The US, Afghanistan, Pakistan and Uzbekistan have agreed in principle to establish a new quadrilateral diplomatic platform focused on enhancing regional connectivity, the Biden administration has said.
“The parties consider long-term peace and stability in Afghanistan critical to regional connectivity and agree that peace and regional connectivity are mutually reinforcing,” the State Department said on Friday.
Recognising the historic opportunity to open flourishing interregional trade routes, the parties intend to cooperate to expand trade, build transit links, and strengthen business-to-business ties, it said.
“The parties agreed to meet in the coming months to determine the modalities of this cooperation with mutual consensus,” said the State Department.
Afghanistan’s strategic location has for a long time been touted as a competitive advantage for the country. Afghanistan is bordered by Pakistan to the east and south, Iran to the west, Turkmenistan, Uzbekistan, and Tajikistan to the north, and China to the northeast.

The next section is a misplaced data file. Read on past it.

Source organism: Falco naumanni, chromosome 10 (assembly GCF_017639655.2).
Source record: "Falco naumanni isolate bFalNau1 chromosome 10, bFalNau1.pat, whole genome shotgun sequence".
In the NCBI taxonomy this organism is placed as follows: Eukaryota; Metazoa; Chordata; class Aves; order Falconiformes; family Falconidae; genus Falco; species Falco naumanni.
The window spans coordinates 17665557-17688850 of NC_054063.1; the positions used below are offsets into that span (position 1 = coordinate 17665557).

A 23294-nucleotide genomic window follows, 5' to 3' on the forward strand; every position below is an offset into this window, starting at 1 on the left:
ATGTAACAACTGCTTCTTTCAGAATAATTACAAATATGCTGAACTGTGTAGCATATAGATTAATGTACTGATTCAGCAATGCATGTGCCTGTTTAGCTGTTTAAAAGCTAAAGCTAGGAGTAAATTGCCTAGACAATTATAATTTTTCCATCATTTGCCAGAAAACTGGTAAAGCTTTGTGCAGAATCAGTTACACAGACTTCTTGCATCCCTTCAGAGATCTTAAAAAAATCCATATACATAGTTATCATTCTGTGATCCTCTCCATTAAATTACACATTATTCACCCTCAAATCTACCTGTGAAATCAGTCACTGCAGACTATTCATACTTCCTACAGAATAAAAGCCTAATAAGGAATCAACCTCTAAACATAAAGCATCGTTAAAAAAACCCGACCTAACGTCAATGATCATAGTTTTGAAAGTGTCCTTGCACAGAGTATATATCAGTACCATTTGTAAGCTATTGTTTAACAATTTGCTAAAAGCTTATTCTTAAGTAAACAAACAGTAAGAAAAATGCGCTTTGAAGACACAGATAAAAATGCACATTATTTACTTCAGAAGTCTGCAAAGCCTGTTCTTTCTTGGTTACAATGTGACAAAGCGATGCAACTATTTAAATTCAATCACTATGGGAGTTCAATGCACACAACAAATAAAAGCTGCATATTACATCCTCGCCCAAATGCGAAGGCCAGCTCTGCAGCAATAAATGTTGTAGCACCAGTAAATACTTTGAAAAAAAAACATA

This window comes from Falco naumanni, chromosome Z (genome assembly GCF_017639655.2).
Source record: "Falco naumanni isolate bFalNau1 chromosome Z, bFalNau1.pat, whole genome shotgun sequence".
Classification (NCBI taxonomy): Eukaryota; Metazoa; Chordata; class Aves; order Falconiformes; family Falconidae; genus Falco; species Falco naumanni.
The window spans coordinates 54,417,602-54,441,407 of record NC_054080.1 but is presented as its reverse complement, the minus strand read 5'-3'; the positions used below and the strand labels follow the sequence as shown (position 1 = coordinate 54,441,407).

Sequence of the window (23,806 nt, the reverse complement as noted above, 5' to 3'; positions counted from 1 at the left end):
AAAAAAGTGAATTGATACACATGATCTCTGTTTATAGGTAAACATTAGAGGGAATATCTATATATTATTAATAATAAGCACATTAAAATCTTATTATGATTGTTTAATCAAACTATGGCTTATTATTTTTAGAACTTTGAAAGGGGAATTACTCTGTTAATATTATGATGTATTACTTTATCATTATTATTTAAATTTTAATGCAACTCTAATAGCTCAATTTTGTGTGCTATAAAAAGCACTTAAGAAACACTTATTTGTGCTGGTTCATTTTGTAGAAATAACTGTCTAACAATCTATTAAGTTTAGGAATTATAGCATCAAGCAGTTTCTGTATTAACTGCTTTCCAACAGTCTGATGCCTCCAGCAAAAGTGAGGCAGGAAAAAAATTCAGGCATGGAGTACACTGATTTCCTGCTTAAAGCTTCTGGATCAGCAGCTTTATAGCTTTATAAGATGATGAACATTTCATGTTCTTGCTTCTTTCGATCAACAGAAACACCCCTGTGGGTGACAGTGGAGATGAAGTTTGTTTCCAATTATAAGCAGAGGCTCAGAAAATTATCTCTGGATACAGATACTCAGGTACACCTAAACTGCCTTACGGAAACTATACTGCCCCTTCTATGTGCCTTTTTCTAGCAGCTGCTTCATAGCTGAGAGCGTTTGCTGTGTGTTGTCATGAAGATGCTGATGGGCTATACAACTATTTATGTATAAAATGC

Located at the heart of the historic Silk Road, Afghanistan was long the crossroads of commerce between Asian countries connecting them to Europe, and enhancing religious, cultural, and commercial contacts.
The formation of the new quad group is important amid China's desire to extend its Belt Road Initiative (BRI) to Afghanistan.
The BRI, a multi-billion-dollar initiative launched by Chinese President Xi Jinping when he came to power in 2013, aims to link Southeast Asia, Central Asia, the Gulf region, Africa and Europe with a network of land and sea routes.
By virtue of its location, Afghanistan can provide China with a strategic base to spread its influence across the world.
Since the announcement of the withdrawal of U.S. forces by August 31, violence has been rising and efforts to broker a peace settlement between the Afghan government and insurgent Taliban have slowed.